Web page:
Deck Review: The Sirian Starseed Tarot
Website: Sirian Starseed Tarot
Author/Artist: Patricia Ciri/Alysa Bartha
Publ. North Atlantic Books
This deck and its small paperback companion book arrived in a sturdy, glossy box which contained 78 oversize cards – by oversize, I mean 15cm x 10cm/6’’ x 4’’. The cards are quite heavy and stiff, with the lamination making them somewhat ‘sticky’ and difficult to shuffle, as appears to be common with decks printed in China.
Each card has not only a narrow white border, but also a secondary border of a starry night sky: pleasant and unobtrusive, a permanent reference throughout the deck to the theme of the deck; the backs of the cards are also pretty, but the image is not a mirror-image, so this might be an issue for readers who use reversals, but don’t wish to know a card is reversed until they turn it.
The deck’s art is collages of digital photos and digital art; this has great clarity and detail, but lacks warmth and humanity – somehow it seems to add a remote, cold aspect. This may be compounded by the predominance of dark colors and the color blue - even fiery cards seem to lack heat. The deck makes plenty of use of Eastern imagery, mainly of Buddhist and Egyptian origins. The amount of imagery varies from card to card – sometimes it is quite stark and naked, others are stuffed to the brim with details to look at, like a ‘Where’s Wally’ picture.The quality of the images, despite that they are ‘’spirit faces and beings that simply materialized in the scenes’’ is generally good, although every now and then there is a jarring sensation when the photoshopping appears to have been inserted clumsily:
Many of the Major Arcana have been re-named to allow for the removal of ‘’the restraints of past authority structures and the icons of their influence’’; thus, we find 0 The Fool becomes The Starseed, I The Magician becomes Indigo, II The High Priestess becomes Higher Self, and so on, including XIII Death as Transition and XV The Devil as The Shadow.
In the same way, the Minor Arcana suits have been re-named: Pentacles is Crystals, Swords is Orbs, Cups is Chalices, Wands is Flames. As you would therefore expect, the Courts have also been re-named: The Page becomes The Seeker, the Knight is The Adept, the Queen is The Sage, and the King is the Master: it seems the Sirians are not quite yet liberated from the out-dated Terran patriarchal structures. The unfortunate Seeker of Chalices even looks like a bearded lady through an unlucky slip of the stylus:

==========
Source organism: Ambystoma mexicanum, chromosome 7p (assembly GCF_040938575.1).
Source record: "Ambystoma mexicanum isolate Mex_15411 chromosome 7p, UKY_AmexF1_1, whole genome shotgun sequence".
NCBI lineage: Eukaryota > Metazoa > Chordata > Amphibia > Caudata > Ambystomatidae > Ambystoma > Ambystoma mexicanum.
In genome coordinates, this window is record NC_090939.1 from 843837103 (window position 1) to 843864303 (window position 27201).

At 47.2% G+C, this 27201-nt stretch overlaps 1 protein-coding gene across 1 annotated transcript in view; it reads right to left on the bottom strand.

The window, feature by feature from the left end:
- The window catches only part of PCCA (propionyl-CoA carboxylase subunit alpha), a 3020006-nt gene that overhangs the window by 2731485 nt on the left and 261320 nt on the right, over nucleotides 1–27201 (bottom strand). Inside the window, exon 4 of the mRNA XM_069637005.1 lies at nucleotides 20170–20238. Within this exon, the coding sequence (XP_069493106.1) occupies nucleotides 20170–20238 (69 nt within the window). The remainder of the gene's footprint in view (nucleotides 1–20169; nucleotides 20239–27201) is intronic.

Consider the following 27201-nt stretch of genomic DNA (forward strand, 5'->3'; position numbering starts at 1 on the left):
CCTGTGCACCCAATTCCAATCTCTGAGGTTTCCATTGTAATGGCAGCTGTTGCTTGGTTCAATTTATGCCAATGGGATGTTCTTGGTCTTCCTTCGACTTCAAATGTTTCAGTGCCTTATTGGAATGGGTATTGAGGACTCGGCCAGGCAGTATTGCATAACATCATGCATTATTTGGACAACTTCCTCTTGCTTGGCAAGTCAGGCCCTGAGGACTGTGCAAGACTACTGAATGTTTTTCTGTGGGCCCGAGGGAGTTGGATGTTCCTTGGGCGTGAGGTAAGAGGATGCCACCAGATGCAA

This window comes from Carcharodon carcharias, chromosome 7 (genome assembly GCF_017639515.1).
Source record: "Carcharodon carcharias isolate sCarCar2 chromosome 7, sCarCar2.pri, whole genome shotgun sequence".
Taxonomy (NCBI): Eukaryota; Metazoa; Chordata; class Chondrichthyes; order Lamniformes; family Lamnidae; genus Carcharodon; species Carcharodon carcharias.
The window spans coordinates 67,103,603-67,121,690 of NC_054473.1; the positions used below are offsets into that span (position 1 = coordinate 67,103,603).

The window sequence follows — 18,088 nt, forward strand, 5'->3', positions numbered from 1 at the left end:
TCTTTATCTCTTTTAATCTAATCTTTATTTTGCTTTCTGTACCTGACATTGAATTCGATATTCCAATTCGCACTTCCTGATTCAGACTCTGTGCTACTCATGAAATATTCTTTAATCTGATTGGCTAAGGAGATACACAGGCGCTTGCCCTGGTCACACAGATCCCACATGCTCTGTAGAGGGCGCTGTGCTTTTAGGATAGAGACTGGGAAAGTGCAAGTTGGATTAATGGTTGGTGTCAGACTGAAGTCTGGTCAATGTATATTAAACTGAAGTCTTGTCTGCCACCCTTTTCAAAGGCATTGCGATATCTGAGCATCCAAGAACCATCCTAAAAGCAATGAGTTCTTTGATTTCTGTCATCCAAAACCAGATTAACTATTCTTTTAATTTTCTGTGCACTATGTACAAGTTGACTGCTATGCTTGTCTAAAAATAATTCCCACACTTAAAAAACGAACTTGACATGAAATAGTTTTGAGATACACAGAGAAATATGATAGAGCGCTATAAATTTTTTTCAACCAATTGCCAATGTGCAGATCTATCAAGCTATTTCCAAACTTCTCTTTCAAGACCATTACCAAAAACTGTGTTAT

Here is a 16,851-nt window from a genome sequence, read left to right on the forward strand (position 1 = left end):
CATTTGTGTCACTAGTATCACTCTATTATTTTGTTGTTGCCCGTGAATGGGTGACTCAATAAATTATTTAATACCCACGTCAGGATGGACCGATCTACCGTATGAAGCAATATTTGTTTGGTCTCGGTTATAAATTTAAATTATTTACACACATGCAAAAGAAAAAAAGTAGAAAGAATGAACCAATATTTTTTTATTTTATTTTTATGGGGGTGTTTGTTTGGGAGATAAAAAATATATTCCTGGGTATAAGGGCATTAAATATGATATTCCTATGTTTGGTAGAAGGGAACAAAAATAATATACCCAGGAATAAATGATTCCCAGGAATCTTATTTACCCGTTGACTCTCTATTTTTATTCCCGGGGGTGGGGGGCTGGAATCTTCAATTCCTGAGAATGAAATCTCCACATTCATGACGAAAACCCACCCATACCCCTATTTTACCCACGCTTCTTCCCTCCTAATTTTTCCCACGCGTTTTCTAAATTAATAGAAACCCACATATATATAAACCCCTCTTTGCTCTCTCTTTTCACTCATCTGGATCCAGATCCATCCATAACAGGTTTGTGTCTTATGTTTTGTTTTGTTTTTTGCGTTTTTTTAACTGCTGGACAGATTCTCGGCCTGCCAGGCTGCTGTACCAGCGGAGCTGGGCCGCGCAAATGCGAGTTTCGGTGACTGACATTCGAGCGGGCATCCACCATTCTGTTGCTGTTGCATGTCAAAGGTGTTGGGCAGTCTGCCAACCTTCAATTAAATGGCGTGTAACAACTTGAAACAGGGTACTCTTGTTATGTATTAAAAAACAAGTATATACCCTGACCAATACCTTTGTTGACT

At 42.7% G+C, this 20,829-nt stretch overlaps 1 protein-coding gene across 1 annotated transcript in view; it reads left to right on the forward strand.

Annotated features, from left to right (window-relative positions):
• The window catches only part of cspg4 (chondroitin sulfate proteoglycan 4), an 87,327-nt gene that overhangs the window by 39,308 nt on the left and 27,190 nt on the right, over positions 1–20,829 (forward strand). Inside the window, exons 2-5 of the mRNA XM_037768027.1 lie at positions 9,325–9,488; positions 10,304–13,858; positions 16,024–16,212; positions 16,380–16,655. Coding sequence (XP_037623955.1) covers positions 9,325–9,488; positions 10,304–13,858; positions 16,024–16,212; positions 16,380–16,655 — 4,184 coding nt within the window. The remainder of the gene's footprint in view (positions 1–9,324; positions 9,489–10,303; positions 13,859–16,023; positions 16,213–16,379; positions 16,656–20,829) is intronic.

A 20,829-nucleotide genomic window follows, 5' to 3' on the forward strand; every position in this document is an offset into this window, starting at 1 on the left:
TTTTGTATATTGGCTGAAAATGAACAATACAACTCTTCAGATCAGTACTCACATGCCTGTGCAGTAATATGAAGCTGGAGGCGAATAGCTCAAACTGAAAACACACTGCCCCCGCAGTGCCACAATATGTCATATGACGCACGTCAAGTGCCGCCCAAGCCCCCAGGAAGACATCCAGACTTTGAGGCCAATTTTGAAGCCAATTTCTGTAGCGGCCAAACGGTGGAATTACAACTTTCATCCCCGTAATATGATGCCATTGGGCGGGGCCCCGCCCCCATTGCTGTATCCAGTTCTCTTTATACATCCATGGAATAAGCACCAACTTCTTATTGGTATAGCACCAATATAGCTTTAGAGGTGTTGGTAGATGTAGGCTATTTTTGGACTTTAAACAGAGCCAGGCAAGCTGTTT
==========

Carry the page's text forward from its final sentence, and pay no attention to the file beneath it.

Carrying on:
The Sage of Orbs is, interestingly, the only ‘impersonal’ person card – all the other people cards ie. Court cards are real, but she is a mosaic; the only people cards with vaguely traditional poses are the Sage of Crystals and the Master of Orbs:
The suit of Crystals is a modern expression of traditional images; the imagery of the Orbs departs from the traditional until we reach the 8 and 9; the Flames and Chalices suits are the easiest to see the reference and link to the traditional RWS images.
Despite the companion book claiming a bright new approach, and explaining the deck’s specific imagery quite well, the interpretations are exactly what we are used to for RWS clone decks; except for the Court Cards, which get short, non-Suit-specific shrift from the author – surprisingly, as she says that when she began to work with the tarot, she would ‘’find herself lost when one of these cards appeared in a reading’’.
My two favorite cards in this deck were two traditionally difficult cards: XV The Devil/The Shadow, and XVI The Tower:
I loved the immediacy given by the angle from which we view The Tower, the portrayal of the lightning and flames gives this card an urgency that it has but that is not depicted in other decks. And I loved the subtlety of the entrapment of The Shadow being portrayed as a cobweb, delicate yet stronger than steel.
The aspect of this deck that I really struggled with was its overall theme, one about which the author Patricia Cori has written several other works: that the Sirian High Council is working through special humans who are related to them in some way (Starseeds) to bring enlightenment and ultimate Ascension to human beings. According to various sites I found with Google, Sirius is not the only source for Masters and their wisdom, I found mention of the Pleiades, Andromeda, Betegeuse and others listed as locations of friendly aliens who may send their progeny to live on earth to help us evolve spiritually. This makes me glad that I have personally matured almost enough not to burst out laughing hysterically at other people’s deluded craziness and how it is facilitated by the internet.
I am reminded of the Osho Zen Tarot: many people struggled with the Master card, Osho himself; if one disregarded this card, it was a perfectly workable deck; I believe this is also the case with the Sirian Starseed Tarot: if you like digital photography and art tarot decks, this is a pretty decent one, and the size of the cards means the deck lends itself easily to meditational or visualization work. However, for me this only applies if one can ignore the basic premise and/or theme ie. alien beings directing us from Sirius – and if one can ignore the premise, then it begs the question of whether an overall theme is at all important to using a deck. Many people don’t like to use Crowley’s Thoth deck because they perceive it as being as twisted as its creator, I wonder if people would avoid a deck like this because its creator, as a Starseed herself, has almost literally been dropped here by the Mothership.
© Vivianne Kacal, 2012.